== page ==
LifeGivingForce is responding quickly to this grave situation. LGF already has one of our LGF RR 1Ok units providing clean drinking water to 4,000 people per day in the Mirebalais community. We are working on getting as many of our units on the ground in the affected areas as we can in the shortest amount of time to save as many lives as possible.

Please donate and help us get more life saving units on the ground in Haiti!

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Rapid Response

When we say Rapid Response and agile deployment what do we mean, and how do we attain it? Within weeks of the earthquake hitting Haiti on Jan 12, 2010, Jamieson Slough, COO of LifeGivingForce delivered four LGF Rapid Response 10,000UF units directly to the organizations we’d determined would put them to the best use. Though it’s true Jay is a former Marine and more skilled than most of us at delivering under difficult circumstances (such as a 4.7 degree aftershock while he slept on the tarmac at PAP airport one night), his job was made a bit easier; these state-of-the-art solar-powered water purification systems, providing fresh water for 5,000 people a day, are built in suitcases on rollers.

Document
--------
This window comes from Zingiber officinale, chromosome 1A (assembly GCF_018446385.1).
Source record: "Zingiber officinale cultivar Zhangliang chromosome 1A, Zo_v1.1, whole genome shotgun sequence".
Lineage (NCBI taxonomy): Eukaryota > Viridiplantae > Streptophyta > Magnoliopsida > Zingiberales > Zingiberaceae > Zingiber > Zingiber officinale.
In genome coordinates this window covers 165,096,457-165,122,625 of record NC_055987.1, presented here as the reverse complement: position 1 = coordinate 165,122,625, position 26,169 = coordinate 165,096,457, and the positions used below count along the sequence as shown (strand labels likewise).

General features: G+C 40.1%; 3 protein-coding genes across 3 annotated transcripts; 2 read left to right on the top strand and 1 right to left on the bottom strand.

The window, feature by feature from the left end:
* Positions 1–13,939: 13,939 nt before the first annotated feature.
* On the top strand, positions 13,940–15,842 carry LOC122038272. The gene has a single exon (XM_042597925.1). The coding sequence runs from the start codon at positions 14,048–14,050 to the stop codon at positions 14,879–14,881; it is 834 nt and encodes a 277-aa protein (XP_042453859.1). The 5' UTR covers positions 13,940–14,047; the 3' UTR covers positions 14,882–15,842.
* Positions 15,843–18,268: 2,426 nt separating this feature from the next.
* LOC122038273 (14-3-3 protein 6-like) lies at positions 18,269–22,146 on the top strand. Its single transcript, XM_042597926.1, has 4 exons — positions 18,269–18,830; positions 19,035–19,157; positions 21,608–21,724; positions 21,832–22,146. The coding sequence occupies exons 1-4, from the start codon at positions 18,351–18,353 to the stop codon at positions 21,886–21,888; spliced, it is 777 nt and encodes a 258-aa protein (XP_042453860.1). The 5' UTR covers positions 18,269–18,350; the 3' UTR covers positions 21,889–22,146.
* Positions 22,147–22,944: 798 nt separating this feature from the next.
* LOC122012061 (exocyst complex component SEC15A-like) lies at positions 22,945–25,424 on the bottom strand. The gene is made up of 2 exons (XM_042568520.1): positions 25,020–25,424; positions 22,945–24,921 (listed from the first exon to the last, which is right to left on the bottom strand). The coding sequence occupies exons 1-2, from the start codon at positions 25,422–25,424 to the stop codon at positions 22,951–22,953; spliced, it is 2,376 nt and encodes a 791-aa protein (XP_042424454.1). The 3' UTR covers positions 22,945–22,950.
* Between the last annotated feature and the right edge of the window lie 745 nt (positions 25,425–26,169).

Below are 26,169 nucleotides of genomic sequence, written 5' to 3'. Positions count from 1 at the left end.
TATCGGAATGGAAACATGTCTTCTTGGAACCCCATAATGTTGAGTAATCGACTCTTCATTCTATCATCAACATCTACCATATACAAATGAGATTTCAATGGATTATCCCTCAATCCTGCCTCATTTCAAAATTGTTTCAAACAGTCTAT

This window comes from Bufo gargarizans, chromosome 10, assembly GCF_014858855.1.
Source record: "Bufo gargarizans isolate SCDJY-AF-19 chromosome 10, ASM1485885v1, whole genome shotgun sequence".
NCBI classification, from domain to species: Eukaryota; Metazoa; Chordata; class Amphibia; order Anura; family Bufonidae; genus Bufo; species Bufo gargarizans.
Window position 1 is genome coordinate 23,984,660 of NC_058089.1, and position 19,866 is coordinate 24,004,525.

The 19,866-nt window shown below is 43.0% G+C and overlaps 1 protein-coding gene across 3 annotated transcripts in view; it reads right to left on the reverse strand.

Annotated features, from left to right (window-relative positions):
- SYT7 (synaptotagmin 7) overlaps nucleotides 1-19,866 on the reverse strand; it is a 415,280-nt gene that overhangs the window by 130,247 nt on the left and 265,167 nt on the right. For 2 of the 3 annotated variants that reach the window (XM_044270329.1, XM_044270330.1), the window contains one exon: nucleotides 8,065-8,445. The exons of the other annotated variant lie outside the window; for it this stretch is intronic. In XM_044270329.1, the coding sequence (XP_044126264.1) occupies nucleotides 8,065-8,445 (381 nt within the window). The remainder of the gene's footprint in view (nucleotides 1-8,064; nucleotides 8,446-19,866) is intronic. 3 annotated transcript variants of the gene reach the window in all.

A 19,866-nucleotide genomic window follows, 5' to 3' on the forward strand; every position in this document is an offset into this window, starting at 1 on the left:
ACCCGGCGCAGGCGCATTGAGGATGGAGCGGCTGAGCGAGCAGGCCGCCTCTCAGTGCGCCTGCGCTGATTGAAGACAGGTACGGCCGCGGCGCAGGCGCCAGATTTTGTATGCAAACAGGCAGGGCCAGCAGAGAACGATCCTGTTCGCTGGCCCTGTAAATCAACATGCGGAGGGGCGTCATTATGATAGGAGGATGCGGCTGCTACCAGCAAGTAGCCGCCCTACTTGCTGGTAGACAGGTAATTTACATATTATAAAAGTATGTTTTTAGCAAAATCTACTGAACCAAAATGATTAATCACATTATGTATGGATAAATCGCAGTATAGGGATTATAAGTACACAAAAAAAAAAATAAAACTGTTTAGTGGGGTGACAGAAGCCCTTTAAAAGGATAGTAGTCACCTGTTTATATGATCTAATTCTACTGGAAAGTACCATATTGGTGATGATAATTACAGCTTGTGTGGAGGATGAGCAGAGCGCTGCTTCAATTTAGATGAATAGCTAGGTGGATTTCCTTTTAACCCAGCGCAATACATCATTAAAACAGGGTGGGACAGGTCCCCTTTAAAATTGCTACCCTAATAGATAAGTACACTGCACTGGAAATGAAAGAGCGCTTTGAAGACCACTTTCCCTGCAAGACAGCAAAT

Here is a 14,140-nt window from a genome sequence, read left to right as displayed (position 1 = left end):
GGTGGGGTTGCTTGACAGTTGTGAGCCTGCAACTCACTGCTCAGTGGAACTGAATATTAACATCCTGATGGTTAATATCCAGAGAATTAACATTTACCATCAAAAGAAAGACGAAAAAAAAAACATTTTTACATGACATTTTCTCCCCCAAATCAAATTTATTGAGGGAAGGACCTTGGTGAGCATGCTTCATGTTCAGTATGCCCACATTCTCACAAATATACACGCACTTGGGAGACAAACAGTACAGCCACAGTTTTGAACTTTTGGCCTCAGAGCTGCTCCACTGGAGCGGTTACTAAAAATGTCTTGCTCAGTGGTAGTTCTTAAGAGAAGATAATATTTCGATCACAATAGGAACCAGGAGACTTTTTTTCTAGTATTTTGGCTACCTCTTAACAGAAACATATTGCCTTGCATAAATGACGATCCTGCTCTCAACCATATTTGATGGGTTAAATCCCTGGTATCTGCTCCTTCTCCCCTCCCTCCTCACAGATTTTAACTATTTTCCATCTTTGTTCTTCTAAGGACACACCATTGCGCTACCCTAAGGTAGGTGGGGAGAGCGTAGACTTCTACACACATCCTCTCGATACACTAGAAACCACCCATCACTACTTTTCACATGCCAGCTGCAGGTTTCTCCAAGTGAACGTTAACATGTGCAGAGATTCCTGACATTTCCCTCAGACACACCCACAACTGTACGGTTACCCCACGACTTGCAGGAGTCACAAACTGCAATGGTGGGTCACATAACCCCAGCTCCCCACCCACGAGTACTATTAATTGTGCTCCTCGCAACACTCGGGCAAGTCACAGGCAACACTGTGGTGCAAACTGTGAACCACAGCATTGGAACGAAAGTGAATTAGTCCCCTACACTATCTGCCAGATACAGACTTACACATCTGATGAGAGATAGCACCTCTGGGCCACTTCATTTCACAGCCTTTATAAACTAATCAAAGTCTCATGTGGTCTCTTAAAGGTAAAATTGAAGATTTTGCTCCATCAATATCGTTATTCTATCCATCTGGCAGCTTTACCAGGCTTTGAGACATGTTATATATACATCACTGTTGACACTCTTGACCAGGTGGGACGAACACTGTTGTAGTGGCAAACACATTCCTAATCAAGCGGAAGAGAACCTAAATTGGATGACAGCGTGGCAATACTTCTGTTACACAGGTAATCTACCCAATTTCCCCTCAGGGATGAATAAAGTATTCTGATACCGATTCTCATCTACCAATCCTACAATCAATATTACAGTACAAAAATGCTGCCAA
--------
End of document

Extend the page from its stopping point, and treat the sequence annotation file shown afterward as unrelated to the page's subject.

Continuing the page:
In its case, a LGF Rapid Response 10,000CUF unit weighs just under 35 kgs, and is easily transportable by most commercial airlines. When you take into account that one of these portable, energy-independent, suitcase-sized units can produce enough clean drinking water for entire communities, and without having to draw from the electrical grid or a diesel generator, its not surprising that these units are being heralded as a “must-have” disaster relief companion.

Nothing short of an engineering marvel the compact LGF Rapid Response 10,000UF is efficient, cost effective, light weight, easy to maintain and ruggedized for long-term delivery in the toughest of conditions. It is incredibly easy to set up and can be producing premium potable water from unsafe water within minutes.